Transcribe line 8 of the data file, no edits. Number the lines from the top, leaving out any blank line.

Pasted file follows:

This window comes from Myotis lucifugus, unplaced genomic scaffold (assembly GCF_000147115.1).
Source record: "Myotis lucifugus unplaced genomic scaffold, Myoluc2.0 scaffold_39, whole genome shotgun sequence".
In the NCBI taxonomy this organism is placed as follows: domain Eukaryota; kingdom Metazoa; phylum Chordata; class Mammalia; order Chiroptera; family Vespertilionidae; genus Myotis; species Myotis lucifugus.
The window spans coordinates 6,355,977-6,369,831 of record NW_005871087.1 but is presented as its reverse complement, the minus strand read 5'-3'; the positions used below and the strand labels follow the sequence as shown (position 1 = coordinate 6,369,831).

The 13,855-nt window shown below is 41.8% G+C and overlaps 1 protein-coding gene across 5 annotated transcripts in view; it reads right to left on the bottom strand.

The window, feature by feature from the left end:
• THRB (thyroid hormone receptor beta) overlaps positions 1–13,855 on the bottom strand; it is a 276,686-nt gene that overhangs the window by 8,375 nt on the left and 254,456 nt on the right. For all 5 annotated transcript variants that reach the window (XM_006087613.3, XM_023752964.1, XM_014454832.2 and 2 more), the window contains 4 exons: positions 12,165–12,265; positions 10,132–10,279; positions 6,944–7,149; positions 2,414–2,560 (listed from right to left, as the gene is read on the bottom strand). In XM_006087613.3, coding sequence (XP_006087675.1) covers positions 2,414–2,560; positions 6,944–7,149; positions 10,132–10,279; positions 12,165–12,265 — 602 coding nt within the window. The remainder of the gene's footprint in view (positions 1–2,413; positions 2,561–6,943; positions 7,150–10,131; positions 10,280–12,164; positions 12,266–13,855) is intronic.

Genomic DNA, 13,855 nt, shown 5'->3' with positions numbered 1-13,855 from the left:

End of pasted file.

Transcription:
Genomic DNA, 13,855 nt, shown 5'->3' with positions numbered 1-13,855 from the left: